A real or simulated baseball 24 having a conventional cover of two 8-shaped sections Aand B includes an axiall-y extending bore 26 in which is disposed a suitable tubular liner 28. The liner 28 is of a length selected to extend outwardly of the upper end of the bore as shown at 30 in FIGS. 3 and 4 for a purpose to be described hereinafter. The liner 28 extends out of the lower end of theball a short distance as shown at 32 in FIG. 5 to provide a contact between the liner and the upper surface of the grommet 14. The lower end of the liner 28 thus precludes contact of the ball with either the handle 10, the ferrule 15 or the grommet 14 and acts as a bearing member for the ball 24.

The enlarged head 18 of the spindle T16 is adapted to extend 'out of the upper surface of the ball 24, but is disposed within the portion of the liner 30 extending out of the upper end of the bore 26. Thus, it may be seen that when the ball with its associated plastic liner is disposed of the invention the spindle lies wholly in a diametrical plane passing through the ball transversely between the side edge seams of a cover section waist portion at its narrowest point, which plane is perpendicular to a second diametrical plane passing through the ball longitudinally of said cover section midway between the side edge seams of the section waist portion at its narrowest point. The same arrangement is true of the liner mounted'in the diametrical bore in the ball itself. This is a fixed relationship which insures that the spin applied to the ball is correct to produce a desired curve or other flight variation if the ball were thrown in a normal pitch.

Operation The operation of this invention will be described in connection with a right handed user, although it is to be understood that it may be used with equal facility for left handed persons as well.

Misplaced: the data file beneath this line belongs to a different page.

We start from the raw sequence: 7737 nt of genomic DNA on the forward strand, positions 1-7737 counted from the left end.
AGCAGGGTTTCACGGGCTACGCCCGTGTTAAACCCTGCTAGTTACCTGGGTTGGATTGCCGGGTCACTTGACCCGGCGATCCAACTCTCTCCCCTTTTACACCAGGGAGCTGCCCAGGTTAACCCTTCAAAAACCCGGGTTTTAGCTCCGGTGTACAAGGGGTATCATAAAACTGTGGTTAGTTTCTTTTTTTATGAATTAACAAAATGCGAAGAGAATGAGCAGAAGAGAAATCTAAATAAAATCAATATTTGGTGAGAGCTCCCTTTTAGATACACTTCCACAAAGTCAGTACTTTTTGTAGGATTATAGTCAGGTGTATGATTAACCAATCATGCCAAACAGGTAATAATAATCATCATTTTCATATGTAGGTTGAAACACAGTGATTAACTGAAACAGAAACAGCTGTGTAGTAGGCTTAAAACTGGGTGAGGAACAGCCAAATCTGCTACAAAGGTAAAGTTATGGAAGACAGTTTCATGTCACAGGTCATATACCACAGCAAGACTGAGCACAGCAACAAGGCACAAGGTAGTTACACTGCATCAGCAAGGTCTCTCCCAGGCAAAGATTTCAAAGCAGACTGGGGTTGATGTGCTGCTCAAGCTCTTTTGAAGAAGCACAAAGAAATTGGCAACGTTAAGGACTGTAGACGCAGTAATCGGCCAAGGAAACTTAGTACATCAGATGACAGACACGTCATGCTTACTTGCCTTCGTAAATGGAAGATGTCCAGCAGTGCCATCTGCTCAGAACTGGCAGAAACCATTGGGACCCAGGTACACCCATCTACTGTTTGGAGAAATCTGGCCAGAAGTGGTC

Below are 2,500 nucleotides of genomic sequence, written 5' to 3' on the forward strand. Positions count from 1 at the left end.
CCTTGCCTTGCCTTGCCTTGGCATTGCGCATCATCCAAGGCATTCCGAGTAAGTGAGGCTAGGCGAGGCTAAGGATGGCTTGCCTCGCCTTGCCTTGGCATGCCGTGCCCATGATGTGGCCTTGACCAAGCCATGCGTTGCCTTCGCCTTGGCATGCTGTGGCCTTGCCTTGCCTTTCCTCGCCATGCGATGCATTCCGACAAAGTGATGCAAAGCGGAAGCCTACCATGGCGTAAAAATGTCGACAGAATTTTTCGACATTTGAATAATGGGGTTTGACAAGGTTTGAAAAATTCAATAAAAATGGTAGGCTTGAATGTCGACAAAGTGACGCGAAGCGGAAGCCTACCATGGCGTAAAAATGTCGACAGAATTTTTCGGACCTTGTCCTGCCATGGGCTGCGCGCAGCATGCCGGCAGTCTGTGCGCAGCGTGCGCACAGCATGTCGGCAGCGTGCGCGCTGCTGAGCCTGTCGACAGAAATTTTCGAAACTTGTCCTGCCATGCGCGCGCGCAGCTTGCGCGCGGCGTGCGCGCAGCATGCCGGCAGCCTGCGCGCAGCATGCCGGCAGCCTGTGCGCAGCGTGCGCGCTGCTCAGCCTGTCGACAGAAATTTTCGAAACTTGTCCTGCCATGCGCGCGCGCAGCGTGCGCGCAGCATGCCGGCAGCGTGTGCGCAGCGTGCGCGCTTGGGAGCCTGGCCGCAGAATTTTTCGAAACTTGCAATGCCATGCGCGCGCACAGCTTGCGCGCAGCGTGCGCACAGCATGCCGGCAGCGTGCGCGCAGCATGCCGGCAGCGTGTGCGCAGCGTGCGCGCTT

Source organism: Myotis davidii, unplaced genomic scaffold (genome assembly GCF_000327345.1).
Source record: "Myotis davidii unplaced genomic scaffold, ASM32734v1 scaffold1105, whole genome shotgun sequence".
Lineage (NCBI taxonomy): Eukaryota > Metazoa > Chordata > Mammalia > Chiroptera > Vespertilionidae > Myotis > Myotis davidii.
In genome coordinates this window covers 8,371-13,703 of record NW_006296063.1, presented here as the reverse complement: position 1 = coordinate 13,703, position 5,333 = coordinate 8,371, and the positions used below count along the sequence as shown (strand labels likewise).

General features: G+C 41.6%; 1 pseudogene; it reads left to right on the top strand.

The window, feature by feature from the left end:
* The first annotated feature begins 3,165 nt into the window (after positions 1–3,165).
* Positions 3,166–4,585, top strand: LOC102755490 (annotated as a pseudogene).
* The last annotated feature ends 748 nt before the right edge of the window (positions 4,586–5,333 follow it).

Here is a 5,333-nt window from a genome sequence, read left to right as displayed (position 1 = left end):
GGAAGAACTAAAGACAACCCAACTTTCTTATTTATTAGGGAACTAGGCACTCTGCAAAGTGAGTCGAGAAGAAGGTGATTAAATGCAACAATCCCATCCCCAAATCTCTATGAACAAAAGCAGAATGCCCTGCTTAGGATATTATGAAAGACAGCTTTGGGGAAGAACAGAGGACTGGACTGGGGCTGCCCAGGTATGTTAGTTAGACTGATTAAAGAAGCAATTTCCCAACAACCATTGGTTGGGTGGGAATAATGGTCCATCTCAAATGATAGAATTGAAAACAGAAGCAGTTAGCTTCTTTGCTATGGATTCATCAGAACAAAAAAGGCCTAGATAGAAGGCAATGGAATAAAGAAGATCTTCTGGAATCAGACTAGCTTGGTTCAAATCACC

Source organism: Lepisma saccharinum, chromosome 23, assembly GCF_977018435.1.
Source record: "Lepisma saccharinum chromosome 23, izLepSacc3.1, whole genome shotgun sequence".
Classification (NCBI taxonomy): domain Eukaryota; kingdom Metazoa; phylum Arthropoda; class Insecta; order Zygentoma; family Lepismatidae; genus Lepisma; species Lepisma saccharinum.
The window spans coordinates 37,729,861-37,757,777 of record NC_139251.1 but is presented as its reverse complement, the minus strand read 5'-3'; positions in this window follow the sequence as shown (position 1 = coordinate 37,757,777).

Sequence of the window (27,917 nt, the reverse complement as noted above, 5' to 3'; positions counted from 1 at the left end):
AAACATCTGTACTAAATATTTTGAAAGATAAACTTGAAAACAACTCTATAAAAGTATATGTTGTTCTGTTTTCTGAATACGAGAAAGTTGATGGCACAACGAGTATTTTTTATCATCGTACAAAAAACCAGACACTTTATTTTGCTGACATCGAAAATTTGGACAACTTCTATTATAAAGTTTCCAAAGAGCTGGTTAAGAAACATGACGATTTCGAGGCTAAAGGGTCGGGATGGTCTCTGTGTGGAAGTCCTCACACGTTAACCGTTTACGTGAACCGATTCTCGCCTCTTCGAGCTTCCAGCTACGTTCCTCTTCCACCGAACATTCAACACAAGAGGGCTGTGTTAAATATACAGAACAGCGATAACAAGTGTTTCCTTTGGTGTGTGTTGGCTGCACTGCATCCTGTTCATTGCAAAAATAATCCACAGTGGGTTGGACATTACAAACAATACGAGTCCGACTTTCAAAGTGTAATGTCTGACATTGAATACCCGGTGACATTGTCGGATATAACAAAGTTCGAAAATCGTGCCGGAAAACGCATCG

With the ball assembled over the spindle substantially as shown, the handle 10 is gripped in the left hand of the user, while the ball portion 24 is firmly held by the right I hand. By rotation of the left hand the inclination of the spindle] and the axis of the ball may be varied relative to the ground. Thus, rotative movement may be imparted to the ball with its axis in any selected position relative to the ground by simulating the action of pitch-,

' may be seen that if it is desired to throw a side arm over the spindle member as described, the lower end of theball is precluded from contact with either the grommet 14, ferrule 1'5or handle 10 by means of the short portionSZ of the liner 28, and the ball is precluded from axial movement relative to the spindle by means of the radial expansion of the outwardly extending portion 30 of the liner 28, such radial expansion being effected by the enlarged head portion 18 .of the spindle 16. As shown best in FIGS. 3 and 4 of the drawings, the enlarged head portion 18 is of a diameter greater than that of. the interior of the liner. 2S and thus in assembly of the ball and handle the .headed portion 18 of the spindle member 16 must be forced through the liner resiliently deforming the same, as at 34 in FIG. 3. Accordingly,